Skewing the selection process towards candidates who are willing to ‘up sticks’ and move to a new group every few years immediately disadvantages – and, at worst, discriminates against – those whose personal circumstances and family commitments mean that they do not have the freedom to move. I, for one, would not have been willing to disrupt my children’s lives on a regular basis simply so I could demonstrate a commitment to mobility to a fellowship panel. And I find it rather insulting that this could have been interpreted as a lack of scientific drive, motivation, and independence.

The assumption that scientific independence correlates positively with mobility also needs to be challenged. There is no evidence at all that a postdoc who has been in the same institution for their entire career is any less scientifically independent, or any less scientifically motivated, than a researcher who clocks up the air miles. Indeed, I can think of reasons why there could be a negative correlation between mobility and scientific independence – it takes considerable time to establish oneself at a new institution, to learn to interact with a new group of colleagues, and to work out how you can carve out a niche to “make a mark”.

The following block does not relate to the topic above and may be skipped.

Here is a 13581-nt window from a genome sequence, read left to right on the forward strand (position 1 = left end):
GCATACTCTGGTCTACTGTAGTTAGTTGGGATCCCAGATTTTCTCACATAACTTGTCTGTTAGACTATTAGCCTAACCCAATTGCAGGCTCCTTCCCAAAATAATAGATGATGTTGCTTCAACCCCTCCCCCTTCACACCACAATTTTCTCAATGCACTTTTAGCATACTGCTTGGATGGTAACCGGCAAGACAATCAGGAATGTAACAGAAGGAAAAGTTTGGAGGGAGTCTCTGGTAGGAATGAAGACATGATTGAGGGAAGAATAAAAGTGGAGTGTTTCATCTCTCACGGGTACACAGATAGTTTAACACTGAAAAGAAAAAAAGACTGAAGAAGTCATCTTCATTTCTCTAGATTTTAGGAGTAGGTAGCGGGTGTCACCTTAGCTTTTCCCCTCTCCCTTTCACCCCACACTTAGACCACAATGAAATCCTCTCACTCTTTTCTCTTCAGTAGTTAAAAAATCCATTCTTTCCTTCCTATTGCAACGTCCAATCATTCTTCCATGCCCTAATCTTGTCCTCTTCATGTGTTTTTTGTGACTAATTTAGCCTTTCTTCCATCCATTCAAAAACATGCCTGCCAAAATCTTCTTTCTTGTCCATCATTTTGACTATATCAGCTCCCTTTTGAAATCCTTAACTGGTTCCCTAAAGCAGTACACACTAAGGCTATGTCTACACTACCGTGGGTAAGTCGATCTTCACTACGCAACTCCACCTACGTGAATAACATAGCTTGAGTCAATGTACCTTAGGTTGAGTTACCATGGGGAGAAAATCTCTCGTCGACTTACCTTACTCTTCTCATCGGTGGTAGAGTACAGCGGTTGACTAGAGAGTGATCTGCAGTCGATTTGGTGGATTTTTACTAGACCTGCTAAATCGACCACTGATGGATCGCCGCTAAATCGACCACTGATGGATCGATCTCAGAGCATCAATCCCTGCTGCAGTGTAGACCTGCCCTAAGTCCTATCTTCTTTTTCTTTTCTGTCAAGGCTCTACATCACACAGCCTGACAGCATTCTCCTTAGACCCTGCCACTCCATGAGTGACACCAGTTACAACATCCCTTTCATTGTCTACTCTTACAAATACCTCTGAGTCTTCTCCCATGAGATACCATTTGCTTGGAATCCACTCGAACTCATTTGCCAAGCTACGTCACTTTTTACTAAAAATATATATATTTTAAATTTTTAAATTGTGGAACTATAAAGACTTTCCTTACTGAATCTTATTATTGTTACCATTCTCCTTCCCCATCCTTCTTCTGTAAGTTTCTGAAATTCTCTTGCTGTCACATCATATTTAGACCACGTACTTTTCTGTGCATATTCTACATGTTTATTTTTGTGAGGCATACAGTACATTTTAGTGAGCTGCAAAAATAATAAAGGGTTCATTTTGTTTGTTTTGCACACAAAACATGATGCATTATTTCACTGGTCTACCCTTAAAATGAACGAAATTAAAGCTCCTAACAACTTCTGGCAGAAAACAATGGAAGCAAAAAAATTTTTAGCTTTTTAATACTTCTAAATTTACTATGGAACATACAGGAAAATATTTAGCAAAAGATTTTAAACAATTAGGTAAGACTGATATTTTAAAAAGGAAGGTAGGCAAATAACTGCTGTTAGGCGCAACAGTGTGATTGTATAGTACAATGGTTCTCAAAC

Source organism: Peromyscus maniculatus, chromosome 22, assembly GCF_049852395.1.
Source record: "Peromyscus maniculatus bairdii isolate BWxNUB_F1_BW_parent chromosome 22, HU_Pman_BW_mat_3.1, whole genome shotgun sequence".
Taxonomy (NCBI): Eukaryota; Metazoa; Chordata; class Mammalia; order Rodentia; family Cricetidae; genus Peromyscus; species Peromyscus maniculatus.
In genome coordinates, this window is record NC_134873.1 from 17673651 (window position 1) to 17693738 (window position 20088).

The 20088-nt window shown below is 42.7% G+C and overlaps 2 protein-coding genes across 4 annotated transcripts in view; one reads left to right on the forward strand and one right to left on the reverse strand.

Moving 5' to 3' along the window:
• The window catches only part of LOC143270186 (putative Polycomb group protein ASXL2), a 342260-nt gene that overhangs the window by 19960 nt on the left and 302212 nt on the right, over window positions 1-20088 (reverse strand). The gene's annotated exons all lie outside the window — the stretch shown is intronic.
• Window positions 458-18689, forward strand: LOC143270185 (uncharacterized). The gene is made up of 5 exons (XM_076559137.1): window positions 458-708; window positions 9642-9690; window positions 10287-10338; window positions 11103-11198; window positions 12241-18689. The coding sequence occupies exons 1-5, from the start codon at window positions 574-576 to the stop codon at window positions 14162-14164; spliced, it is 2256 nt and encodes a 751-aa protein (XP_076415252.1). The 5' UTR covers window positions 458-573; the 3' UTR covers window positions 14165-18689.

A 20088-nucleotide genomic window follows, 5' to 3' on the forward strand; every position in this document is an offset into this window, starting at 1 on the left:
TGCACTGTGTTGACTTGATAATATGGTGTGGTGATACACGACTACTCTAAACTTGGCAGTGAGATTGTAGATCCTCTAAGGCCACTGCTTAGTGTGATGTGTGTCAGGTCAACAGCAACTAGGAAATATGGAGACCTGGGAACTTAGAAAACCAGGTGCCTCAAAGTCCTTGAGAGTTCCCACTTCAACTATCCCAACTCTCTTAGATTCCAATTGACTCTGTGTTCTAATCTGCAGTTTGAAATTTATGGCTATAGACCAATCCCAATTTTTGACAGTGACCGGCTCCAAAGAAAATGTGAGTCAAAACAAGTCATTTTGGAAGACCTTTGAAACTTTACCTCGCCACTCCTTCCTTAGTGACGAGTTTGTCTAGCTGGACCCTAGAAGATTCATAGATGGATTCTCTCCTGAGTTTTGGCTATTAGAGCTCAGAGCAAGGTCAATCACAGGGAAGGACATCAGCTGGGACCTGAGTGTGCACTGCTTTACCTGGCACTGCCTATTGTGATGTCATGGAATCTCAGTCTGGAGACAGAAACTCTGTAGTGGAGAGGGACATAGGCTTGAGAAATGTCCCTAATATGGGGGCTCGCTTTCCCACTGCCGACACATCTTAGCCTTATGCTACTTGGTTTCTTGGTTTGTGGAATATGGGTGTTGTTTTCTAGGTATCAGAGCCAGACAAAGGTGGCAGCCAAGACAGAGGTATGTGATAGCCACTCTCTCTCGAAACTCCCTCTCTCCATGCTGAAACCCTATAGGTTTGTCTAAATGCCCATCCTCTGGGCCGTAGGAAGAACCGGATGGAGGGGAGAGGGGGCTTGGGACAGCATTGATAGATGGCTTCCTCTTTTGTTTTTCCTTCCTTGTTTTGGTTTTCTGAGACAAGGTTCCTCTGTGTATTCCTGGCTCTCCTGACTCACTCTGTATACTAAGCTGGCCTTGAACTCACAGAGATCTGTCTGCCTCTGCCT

Moreover, there’s a rather straightforward, pragmatic reason why mobility may not be conducive to establishing scientific independence. Experimental physics is not easy – the ‘kit’ is often complicated and frustratingly temperamental (particularly for non-commercial systems which the researcher has built themselves). If the experimental infrastructure in an institution is very well-matched to a researcher’s scientific goals it would be perverse for them to move simply so that they can tick the mobility box.

And finally, the wonders of the interwebs mean that researchers are connected like never before. In this context, the Leverhulme Trust’s focus on mobility as a criterion in awarding fellowships is particularly quaint, given the extent to which research groups now network and interact virtually.

[1] …and a Douglas Adams fan.

[2] My P45 is in the post.


Philip Moriarty

Philip Moriarty

Philip Moriarty is a Professor of Physics at the University of Nottingham. His research interests lie in what has occasionally been described as “extreme nanotech” in that he works alongside a talented bunch of nanoscientists to prod, poke, push, pick, and pull individual atoms and molecules in order to explore forces and interactions down to the single chemical bond limit. Moriarty also has a keen and long-standing interest in science communication and public engagement. He is a member of the Sixty Symbols team that was awarded the Institute of Physics Kelvin prize in 2016 for “innovative and effective promotion of the public understanding of physics”. While he doesn't share his infamous namesake's fascination with the binomial theorem, Moriarty enjoys exploring the maths-music-physics interface including, in particular, the deep and fundamental links that exist between quantum mechanics and heavy metal music (a theme discussed at length in his book, “When the Uncertainty Principle Goes to 11”). He blogs at
Philip Moriarty